Summer 2011

About the Magazine

Northwestern is the quarterly alumni magazine for Northwestern University.
Contact or contribute to the magazine.

Features
Kate Stephensen
Photo by Nelson Fitch (WCAS11)

Kate Stephensen

Hometown: Born in Birmingham, Ala. I lived there for nine years and then nine years in Davis, Calif.
Major: History, with anthropology minor

Favorite classes: One on the civil rights movement and one on the Constitution as viewed through the civil rights movement and other racial aspects. I’m getting my teaching certification, so it’s been interesting to study the integration of schools and look at the history of parts of Alabama where I’ve lived. It was eye-opening to reflect on my student-teaching experience at Evanston Township High School and to see some of the issues we discussed in class as they are relevant today.

Favorite hangout: North Beach in the summer. I enjoy swimming in the open water.
Also I’m on the women’s swimming team, and some of my favorite practices are co-ed Ultimate Frisbee games on the beach.

Favorite tradition: Singing the fight song after touchdowns at the football games. As student-athletes we all have to learn it, and I remember my freshman year it took a long time for everyone to get all the lyrics down. The women’s and men’s swimming teams had to perform it once for Jim Phillips [Northwestern’s athletic director], and it was just a disaster.

Turning point at Northwestern: In the fall of 2010 I student taught at Evanston Township High School. That’s when I realized my passion for education. Earlier I spent some time doing research in history, and it was kind of isolating. I really enjoyed being able to teach and present to kids and lead discussions.
I also realized that working with high schoolers was really important to me. There are a lot of kids who don’t necessarily have someone to support them. As a teacher I hope to fill that role.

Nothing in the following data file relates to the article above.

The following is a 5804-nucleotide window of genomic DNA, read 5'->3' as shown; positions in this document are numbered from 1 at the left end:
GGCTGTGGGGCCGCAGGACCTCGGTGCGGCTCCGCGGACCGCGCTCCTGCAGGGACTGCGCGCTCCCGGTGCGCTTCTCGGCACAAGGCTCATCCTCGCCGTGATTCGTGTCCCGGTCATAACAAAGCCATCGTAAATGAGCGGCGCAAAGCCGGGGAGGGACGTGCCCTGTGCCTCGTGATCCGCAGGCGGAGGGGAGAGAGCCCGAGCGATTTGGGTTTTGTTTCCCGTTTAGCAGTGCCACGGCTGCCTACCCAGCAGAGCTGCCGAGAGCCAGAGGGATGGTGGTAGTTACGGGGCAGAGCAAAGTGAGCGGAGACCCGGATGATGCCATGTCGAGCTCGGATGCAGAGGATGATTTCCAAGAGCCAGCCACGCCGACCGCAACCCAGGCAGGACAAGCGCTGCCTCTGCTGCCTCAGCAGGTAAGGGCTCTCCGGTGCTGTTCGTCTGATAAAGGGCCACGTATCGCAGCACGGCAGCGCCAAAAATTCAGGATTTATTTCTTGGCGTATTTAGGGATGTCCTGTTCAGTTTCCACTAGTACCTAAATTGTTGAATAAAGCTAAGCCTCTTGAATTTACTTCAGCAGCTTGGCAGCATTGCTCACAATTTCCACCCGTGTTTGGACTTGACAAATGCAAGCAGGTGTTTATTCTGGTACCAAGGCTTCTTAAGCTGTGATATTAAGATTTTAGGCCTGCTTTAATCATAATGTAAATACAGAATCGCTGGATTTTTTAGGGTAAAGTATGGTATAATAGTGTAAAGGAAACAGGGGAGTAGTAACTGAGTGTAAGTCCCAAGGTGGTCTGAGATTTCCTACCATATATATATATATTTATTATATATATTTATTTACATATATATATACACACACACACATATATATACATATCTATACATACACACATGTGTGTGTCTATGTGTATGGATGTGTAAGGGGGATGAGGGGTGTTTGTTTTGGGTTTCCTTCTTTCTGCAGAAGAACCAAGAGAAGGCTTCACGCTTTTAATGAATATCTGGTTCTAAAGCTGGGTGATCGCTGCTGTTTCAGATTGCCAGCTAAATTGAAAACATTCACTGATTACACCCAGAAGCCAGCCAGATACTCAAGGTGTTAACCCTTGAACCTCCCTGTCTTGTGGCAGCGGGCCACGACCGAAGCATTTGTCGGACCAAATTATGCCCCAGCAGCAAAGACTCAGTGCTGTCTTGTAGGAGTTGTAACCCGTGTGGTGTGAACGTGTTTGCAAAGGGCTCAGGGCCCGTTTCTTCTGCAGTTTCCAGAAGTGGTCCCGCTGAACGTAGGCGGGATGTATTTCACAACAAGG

Biggest vice: I’m a big chocoholic, especially peanut M&M’s. I also have a really bad habit of watching The Colbert Report until 2 a.m. when I have to be up for morning swim practice at 5:30 a.m.

Something no one at Northwestern knows about you: I considered going to pastry school rather than heading to college. I still spend a lot of time in the kitchen.
I also play the viola, though not well. I have no sense of tune, rhythm or pitch, so I never perform solos.

What’s next? I’ve applied to Teach for America. I applied specifically to Alabama, to the rural region, because they need teachers down there, and I really want to go back to my home community. If I’m in Alabama, I want to start a learn-to-swim school for kids from lower-income families. Drowning rates are really high in rural areas and in Alabama specifically, so that’s a problem I could help to alleviate.

Dream job? Working with kids. In retirement, I’d open up a bakery but have it so the kids come in and do the baking. It’d be a baking school, but they’d sell their pastries.

Greatest adventure? The Alcatraz swim after my freshman year. It’s a 1.25-mile open-water swim. They ferry you out there at 7 in the morning, so it’s freezing cold — the water was 54 degrees. The name of the swim was the SharkFest because there actually are great whites and other sharks in the Bay. If the race officlals see sharks two or three days before the swim, they’ll cancel it. I used to have this phobia of sharks, so doing the swim helped conquer that fear.

Describe yourself in two or three words: Spunky, determined and klutzy  — my childhood nickname was “Calamity Kate.” I am much more graceful in water than on land.

Thesis topic: I used an Undergraduate Research Grant to go to Nova Scotia for spring break during sophomore year. I looked at documents, mostly letters and journals written by a loyalist named Jacob Bailey, who was persecuted during the American Revolution. He was forced to flee to Halifax from Maine. I am looking at why he opposed the Revolution and what exactly happened to him while he was in Maine. Local revolutionaries tried to get him to swear an oath to the colonial government. At one point they had him stand on a hogshead, a large barrel, at gunpoint, and they said, “You’ve got to sign this oath or we’re going to shoot you and you’re going to fall into this coffin.” It’s interesting to look at the creation of our country and the idea of freedom and civil liberties and the right to free speech. While those were issues the revolutionaries fought for, their practices did not always reflect their ideals.